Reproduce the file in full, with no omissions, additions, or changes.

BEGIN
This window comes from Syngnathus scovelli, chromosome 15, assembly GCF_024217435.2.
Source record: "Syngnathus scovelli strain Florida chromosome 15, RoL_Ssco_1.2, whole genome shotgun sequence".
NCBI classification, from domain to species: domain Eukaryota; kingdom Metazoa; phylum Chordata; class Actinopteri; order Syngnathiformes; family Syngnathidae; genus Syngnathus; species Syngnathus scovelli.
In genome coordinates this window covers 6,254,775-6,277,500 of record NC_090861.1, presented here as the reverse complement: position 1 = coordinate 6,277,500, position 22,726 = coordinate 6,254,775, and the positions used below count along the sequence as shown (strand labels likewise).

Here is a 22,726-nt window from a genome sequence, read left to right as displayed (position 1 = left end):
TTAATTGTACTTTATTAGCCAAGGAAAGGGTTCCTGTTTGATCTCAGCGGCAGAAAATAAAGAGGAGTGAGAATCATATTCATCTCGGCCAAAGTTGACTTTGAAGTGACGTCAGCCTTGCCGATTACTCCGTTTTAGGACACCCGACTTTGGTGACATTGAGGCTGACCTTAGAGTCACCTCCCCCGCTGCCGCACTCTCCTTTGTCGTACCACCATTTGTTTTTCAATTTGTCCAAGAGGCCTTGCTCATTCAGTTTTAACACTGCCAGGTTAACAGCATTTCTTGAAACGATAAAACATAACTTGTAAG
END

This window comes from Syngnathus scovelli, chromosome 15, assembly GCF_024217435.2.
Source record: "Syngnathus scovelli strain Florida chromosome 15, RoL_Ssco_1.2, whole genome shotgun sequence".
NCBI classification, from domain to species: domain Eukaryota; kingdom Metazoa; phylum Chordata; class Actinopteri; order Syngnathiformes; family Syngnathidae; genus Syngnathus; species Syngnathus scovelli.
In genome coordinates this window covers 6,254,775-6,277,500 of record NC_090861.1, presented here as the reverse complement: position 1 = coordinate 6,277,500, position 22,726 = coordinate 6,254,775, and the positions used below count along the sequence as shown (strand labels likewise).

Here is a 22,726-nt window from a genome sequence, read left to right as displayed (position 1 = left end):
TTAATTGTACTTTATTAGCCAAGGAAAGGGTTCCTGTTTGATCTCAGCGGCAGAAAATAAAGAGGAGTGAGAATCATATTCATCTCGGCCAAAGTTGACTTTGAAGTGACGTCAGCCTTGCCGATTACTCCGTTTTAGGACACCCGACTTTGGTGACATTGAGGCTGACCTTAGAGTCACCTCCCCCGCTGCCGCACTCTCCTTTGTCGTACCACCATTTGTTTTTCAATTTGTCCAAGAGGCCTTGCTCATTCAGTTTTAACACTGCCAGGTTAACAGCATTTCTTGAAACGATAAAACATAACTTGTAAG